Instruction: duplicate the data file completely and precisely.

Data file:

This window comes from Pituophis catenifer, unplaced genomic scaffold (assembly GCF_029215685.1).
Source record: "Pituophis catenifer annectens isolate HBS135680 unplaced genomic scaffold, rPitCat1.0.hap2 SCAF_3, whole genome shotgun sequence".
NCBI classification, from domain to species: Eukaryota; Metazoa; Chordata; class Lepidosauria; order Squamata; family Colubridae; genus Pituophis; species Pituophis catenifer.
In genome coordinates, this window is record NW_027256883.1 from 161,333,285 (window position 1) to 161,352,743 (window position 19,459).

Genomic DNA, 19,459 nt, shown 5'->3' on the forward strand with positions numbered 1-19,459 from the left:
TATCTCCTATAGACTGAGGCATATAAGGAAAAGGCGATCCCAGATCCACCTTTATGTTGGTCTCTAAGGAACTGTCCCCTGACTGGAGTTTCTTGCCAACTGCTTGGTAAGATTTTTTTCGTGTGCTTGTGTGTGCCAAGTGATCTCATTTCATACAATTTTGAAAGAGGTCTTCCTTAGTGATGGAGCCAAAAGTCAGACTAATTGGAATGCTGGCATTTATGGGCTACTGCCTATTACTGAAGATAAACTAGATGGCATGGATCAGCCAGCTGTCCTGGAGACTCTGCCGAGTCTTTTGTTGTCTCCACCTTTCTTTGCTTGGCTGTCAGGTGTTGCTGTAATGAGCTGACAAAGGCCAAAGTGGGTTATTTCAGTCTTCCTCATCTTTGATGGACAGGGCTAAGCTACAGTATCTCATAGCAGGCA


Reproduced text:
This window comes from Pituophis catenifer, unplaced genomic scaffold (assembly GCF_029215685.1).
Source record: "Pituophis catenifer annectens isolate HBS135680 unplaced genomic scaffold, rPitCat1.0.hap2 SCAF_3, whole genome shotgun sequence".
NCBI classification, from domain to species: Eukaryota; Metazoa; Chordata; class Lepidosauria; order Squamata; family Colubridae; genus Pituophis; species Pituophis catenifer.
In genome coordinates, this window is record NW_027256883.1 from 161,333,285 (window position 1) to 161,352,743 (window position 19,459).

Genomic DNA, 19,459 nt, shown 5'->3' on the forward strand with positions numbered 1-19,459 from the left:
TATCTCCTATAGACTGAGGCATATAAGGAAAAGGCGATCCCAGATCCACCTTTATGTTGGTCTCTAAGGAACTGTCCCCTGACTGGAGTTTCTTGCCAACTGCTTGGTAAGATTTTTTTCGTGTGCTTGTGTGTGCCAAGTGATCTCATTTCATACAATTTTGAAAGAGGTCTTCCTTAGTGATGGAGCCAAAAGTCAGACTAATTGGAATGCTGGCATTTATGGGCTACTGCCTATTACTGAAGATAAACTAGATGGCATGGATCAGCCAGCTGTCCTGGAGACTCTGCCGAGTCTTTTGTTGTCTCCACCTTTCTTTGCTTGGCTGTCAGGTGTTGCTGTAATGAGCTGACAAAGGCCAAAGTGGGTTATTTCAGTCTTCCTCATCTTTGATGGACAGGGCTAAGCTACAGTATCTCATAGCAGGCA